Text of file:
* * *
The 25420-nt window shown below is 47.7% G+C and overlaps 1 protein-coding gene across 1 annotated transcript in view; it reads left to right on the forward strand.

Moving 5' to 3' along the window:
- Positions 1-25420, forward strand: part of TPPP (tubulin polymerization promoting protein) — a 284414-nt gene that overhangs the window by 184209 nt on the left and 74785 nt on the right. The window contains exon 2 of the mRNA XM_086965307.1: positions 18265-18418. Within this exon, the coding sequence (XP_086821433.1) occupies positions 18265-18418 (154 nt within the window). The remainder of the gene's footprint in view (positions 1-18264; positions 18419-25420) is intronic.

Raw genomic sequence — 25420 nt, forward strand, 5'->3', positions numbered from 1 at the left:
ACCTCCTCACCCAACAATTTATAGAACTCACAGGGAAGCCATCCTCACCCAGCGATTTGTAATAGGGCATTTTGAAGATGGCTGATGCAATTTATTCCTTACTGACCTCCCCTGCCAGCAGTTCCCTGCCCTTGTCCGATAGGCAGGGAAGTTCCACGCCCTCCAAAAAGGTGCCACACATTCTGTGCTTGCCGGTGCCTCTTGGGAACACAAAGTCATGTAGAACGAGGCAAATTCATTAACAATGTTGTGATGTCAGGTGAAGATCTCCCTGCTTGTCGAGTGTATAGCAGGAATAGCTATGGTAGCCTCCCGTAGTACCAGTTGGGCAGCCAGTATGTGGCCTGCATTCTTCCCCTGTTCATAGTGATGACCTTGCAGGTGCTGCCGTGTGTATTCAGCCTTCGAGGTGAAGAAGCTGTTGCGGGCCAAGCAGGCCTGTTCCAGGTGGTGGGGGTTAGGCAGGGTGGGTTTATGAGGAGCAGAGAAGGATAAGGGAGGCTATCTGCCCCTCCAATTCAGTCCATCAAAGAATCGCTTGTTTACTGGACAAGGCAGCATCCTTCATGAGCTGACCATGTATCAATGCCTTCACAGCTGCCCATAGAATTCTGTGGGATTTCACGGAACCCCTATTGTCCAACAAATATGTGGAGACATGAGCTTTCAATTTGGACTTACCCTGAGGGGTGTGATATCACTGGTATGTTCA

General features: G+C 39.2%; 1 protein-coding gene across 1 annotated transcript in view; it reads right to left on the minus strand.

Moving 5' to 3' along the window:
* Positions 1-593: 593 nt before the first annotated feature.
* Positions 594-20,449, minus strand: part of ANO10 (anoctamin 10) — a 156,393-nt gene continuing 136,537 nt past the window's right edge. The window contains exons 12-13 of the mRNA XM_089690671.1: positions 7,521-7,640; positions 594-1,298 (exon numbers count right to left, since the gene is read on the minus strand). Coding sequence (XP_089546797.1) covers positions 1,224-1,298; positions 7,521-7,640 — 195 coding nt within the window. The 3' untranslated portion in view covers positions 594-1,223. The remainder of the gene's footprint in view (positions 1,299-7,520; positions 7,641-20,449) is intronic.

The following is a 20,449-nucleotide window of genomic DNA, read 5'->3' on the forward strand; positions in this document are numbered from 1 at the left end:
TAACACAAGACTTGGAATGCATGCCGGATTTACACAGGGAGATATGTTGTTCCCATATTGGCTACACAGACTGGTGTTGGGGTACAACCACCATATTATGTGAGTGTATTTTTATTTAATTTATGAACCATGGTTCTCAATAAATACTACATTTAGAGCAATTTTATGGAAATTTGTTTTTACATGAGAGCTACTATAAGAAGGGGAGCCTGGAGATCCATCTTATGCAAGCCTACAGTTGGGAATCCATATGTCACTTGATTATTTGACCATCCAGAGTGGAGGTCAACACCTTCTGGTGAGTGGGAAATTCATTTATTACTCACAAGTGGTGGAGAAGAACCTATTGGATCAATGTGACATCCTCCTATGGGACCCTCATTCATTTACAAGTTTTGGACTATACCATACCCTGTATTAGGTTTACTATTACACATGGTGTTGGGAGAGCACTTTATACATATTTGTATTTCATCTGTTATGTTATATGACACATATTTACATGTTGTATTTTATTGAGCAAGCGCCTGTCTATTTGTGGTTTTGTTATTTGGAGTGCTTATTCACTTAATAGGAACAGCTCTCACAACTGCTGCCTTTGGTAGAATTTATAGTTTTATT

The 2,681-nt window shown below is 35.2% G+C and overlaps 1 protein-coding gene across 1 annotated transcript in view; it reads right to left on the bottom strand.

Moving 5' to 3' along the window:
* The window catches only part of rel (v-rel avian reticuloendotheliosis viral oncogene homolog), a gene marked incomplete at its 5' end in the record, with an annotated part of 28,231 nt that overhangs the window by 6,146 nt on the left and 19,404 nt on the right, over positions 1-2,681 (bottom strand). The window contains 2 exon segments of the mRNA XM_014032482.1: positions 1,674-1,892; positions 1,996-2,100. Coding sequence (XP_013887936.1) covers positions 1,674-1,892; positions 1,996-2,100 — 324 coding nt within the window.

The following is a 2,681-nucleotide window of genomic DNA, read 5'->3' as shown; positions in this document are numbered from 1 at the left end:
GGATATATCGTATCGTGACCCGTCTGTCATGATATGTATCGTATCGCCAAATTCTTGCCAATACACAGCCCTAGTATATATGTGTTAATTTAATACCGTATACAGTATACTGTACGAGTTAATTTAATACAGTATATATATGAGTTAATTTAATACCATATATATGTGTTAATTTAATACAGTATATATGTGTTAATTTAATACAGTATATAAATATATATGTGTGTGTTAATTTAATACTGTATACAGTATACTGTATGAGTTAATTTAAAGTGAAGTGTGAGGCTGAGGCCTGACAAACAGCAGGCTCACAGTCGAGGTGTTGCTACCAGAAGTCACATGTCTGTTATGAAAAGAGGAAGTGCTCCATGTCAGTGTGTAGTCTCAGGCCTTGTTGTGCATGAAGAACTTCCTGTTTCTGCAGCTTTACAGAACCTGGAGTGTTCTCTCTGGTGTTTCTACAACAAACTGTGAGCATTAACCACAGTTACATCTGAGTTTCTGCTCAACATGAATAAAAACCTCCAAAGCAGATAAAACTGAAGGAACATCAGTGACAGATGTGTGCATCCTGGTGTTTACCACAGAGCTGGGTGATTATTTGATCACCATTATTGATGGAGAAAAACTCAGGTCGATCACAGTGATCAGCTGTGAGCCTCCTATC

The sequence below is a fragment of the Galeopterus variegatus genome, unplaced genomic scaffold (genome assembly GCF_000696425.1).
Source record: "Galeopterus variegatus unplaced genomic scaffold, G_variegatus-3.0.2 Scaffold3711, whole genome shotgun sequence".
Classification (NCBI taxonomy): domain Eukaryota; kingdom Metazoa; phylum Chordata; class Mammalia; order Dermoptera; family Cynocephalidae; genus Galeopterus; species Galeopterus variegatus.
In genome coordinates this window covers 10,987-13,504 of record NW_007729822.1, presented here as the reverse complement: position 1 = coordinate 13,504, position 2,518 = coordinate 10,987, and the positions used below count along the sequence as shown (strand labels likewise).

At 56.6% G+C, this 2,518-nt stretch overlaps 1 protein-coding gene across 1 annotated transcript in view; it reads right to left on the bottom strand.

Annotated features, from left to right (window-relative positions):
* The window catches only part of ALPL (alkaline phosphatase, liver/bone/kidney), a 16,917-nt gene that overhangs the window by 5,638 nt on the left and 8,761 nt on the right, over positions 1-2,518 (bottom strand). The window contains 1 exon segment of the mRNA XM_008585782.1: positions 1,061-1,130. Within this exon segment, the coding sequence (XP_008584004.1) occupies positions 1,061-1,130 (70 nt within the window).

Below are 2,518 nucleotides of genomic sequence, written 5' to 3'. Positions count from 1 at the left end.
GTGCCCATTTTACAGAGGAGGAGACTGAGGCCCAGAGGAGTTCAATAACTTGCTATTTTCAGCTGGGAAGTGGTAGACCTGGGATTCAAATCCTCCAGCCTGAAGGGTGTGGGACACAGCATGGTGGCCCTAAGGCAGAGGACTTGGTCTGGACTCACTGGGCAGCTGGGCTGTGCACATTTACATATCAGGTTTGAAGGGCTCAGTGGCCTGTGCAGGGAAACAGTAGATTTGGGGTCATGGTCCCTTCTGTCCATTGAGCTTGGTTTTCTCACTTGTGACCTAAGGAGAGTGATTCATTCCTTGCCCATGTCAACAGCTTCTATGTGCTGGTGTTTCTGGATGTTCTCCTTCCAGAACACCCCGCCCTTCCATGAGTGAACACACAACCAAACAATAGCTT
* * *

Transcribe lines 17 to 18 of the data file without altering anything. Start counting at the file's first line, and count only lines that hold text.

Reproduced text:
The sequence below is a fragment of the Galeopterus variegatus genome, unplaced genomic scaffold (genome assembly GCF_000696425.1).
Source record: "Galeopterus variegatus unplaced genomic scaffold, G_variegatus-3.0.2 Scaffold3711, whole genome shotgun sequence".